Users of Microsoft's Windows 7 operating system may do well to ensure they have implemented sufficiently reliable data protection measures, in light of recent figures released by the company.
According to a Computerworld report, recently released Microsoft data indicated the number of malware infection incidents on computers loaded with the popular operating system climbed by approximately 30 percent during the second half of 2010.
This contrasts with Microsoft Windows XP, which, despite its age, is still widely used. According to the figures, malware infection for Windows XP declined by more than 20 percent during the same period.
Jeff Williams, principal group manager for the Microsoft Malware Protection Center, admitted to Computerwold that infection rates for Windows 7 have indeed increased. According to Williams, the greater number of infections likely results from an "increased presence of malicious software attacks out there."
During the first half of 2010, approximately three out of every 1,000 32-bit computers running Windows 7 were infected by malware. This increased to more than four in 1,000 in the second half of the year, according to Computerworld.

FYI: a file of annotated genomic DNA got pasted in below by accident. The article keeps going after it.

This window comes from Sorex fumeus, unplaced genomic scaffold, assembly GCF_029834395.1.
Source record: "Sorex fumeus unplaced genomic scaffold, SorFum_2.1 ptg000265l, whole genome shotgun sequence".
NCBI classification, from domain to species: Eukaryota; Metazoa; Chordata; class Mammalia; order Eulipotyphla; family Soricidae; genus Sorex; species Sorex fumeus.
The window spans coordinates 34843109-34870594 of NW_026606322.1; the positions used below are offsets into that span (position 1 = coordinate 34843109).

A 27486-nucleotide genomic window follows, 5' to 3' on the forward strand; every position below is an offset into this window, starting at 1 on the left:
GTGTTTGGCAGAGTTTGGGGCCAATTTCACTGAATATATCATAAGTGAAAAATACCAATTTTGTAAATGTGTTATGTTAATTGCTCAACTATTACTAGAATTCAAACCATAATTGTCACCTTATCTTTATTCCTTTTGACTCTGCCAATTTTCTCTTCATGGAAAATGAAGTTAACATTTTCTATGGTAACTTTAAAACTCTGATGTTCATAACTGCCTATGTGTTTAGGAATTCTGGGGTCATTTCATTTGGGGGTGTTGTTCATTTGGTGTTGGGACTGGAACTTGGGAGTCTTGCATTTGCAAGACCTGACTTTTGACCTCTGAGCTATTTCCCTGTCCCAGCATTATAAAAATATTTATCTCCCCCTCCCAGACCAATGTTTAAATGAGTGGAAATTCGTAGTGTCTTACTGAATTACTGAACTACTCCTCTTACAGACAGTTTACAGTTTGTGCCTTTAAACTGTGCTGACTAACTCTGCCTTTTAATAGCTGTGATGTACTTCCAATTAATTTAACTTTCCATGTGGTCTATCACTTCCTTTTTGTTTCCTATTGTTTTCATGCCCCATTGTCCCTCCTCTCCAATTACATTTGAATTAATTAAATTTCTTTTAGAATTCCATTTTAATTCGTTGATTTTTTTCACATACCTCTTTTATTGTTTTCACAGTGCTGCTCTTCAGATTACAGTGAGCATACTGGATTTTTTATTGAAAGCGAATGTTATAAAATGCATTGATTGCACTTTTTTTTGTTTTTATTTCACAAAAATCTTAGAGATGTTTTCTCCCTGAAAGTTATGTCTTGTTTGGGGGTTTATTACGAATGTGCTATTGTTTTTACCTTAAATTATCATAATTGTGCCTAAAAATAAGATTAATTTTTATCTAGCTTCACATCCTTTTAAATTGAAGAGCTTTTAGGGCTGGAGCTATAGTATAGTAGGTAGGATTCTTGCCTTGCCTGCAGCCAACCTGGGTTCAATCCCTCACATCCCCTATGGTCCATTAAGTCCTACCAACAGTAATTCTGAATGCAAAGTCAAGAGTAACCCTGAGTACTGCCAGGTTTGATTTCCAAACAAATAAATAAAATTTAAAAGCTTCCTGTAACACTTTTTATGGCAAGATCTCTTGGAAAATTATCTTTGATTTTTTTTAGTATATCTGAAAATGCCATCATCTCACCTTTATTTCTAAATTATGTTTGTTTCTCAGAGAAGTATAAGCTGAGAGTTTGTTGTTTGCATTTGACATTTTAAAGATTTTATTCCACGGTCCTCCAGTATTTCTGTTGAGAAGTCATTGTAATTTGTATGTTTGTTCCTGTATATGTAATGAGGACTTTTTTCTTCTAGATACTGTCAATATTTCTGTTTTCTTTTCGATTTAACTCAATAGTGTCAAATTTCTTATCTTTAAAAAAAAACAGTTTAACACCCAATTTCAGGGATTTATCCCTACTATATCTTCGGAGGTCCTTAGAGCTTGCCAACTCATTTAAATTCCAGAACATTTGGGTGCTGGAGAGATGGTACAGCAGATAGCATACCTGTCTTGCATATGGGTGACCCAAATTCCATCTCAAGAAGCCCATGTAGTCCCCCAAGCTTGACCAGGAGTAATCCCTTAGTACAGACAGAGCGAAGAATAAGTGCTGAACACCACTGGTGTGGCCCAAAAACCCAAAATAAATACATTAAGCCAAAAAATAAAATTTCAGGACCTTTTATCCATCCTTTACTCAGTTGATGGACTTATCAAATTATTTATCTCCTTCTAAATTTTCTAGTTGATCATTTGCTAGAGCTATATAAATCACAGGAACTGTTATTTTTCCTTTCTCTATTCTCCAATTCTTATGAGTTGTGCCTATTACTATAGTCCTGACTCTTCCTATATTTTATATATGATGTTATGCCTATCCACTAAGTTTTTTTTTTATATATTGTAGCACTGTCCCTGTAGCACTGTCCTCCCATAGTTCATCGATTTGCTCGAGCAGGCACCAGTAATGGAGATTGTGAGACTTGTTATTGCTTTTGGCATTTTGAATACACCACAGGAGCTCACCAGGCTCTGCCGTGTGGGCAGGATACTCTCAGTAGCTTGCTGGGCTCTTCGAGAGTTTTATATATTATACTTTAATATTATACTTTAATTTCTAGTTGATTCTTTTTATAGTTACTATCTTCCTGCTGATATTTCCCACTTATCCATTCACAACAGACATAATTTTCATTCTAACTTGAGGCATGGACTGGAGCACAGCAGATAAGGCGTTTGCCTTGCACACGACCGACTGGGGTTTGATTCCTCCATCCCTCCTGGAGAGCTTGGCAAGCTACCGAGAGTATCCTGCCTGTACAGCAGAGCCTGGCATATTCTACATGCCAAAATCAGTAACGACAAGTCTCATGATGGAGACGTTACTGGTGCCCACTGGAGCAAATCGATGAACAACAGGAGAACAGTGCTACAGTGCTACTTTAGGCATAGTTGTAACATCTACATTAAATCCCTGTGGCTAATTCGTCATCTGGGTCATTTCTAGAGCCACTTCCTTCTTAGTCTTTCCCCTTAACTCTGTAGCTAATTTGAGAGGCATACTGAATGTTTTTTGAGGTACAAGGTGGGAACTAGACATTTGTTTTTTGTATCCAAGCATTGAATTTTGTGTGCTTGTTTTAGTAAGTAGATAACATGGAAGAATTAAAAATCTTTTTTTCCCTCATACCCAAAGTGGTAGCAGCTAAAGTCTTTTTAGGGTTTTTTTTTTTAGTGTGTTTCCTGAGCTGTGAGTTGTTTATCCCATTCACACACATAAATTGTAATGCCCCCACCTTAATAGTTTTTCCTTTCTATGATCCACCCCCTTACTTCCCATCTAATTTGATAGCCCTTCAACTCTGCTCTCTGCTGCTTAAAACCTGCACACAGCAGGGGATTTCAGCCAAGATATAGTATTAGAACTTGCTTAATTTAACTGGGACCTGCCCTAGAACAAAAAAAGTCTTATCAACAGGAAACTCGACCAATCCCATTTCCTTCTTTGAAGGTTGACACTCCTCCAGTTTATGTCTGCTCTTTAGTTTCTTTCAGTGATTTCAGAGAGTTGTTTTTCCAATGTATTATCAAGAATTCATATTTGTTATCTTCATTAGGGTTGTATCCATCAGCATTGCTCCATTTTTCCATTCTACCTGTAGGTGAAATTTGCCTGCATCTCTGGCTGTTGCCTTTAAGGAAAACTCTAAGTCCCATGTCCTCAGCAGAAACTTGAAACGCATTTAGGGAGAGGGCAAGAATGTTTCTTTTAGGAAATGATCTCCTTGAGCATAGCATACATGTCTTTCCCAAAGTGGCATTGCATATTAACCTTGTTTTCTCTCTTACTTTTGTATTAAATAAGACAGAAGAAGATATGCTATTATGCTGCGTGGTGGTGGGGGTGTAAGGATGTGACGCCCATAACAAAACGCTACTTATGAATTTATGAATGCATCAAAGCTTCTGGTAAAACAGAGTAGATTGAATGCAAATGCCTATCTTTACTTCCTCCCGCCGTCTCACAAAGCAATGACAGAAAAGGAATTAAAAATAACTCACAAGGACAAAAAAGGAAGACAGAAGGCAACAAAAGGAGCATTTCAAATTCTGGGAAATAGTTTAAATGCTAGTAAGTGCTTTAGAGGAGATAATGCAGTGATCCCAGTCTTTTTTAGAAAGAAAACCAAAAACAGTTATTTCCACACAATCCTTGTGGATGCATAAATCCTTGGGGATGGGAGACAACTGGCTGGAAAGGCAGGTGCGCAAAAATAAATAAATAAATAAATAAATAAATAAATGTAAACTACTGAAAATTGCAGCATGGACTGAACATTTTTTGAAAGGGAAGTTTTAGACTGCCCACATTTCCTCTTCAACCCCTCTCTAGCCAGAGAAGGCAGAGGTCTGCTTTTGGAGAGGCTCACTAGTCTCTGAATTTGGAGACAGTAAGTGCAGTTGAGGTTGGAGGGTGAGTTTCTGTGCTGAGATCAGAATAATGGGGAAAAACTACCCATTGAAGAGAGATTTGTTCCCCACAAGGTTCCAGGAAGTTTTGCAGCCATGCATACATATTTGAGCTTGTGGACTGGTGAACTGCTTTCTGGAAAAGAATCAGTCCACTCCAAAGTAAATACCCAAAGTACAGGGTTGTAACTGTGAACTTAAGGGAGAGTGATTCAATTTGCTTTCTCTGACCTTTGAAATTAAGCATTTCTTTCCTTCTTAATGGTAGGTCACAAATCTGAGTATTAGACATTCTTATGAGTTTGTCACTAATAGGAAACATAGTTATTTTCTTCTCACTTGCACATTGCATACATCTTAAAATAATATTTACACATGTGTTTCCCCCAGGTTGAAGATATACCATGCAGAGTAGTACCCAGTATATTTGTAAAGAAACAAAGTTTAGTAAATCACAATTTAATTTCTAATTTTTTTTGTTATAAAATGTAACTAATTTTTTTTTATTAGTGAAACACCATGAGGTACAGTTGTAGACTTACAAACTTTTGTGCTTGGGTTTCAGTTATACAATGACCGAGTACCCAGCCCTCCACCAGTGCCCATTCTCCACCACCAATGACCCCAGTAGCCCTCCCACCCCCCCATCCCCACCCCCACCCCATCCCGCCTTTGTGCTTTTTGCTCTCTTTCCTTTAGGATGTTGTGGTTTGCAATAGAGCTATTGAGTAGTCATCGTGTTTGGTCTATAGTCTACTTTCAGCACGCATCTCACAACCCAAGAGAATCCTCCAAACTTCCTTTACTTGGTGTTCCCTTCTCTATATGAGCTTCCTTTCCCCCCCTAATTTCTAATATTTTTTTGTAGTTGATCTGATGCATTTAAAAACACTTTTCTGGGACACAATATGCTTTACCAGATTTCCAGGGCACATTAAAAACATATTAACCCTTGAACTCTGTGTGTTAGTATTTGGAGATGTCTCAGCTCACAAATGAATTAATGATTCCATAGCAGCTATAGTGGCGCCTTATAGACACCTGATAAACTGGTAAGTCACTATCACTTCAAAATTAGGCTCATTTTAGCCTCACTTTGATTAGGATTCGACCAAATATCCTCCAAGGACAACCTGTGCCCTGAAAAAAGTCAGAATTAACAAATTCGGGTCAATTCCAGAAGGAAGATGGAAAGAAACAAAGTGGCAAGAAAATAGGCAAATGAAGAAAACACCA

According to the report, 64-bit Windows 7 installations fared better, with approximately 2.5 per 1,000 machines experiencing a malware infection over the entire duration of 2010.
Although Windows XP users experienced a decline in the number of malware infection cases, the total portion of systems infected remained high. According to the report, the infection rate for Windows XP SP3 machines in the first half of 2010 stood at approximately 18 per 1,000 computers. This dropped to approximately 14 per 1,000 in the fourth quarter, the report said.
According to Williams, Windows 7 offers better data security than its predecessors. "With the broader adoption of Windows 7, more customers are protected," he said.
Since its release in October 2009, more than 350 million copies of Windows 7 have been sold.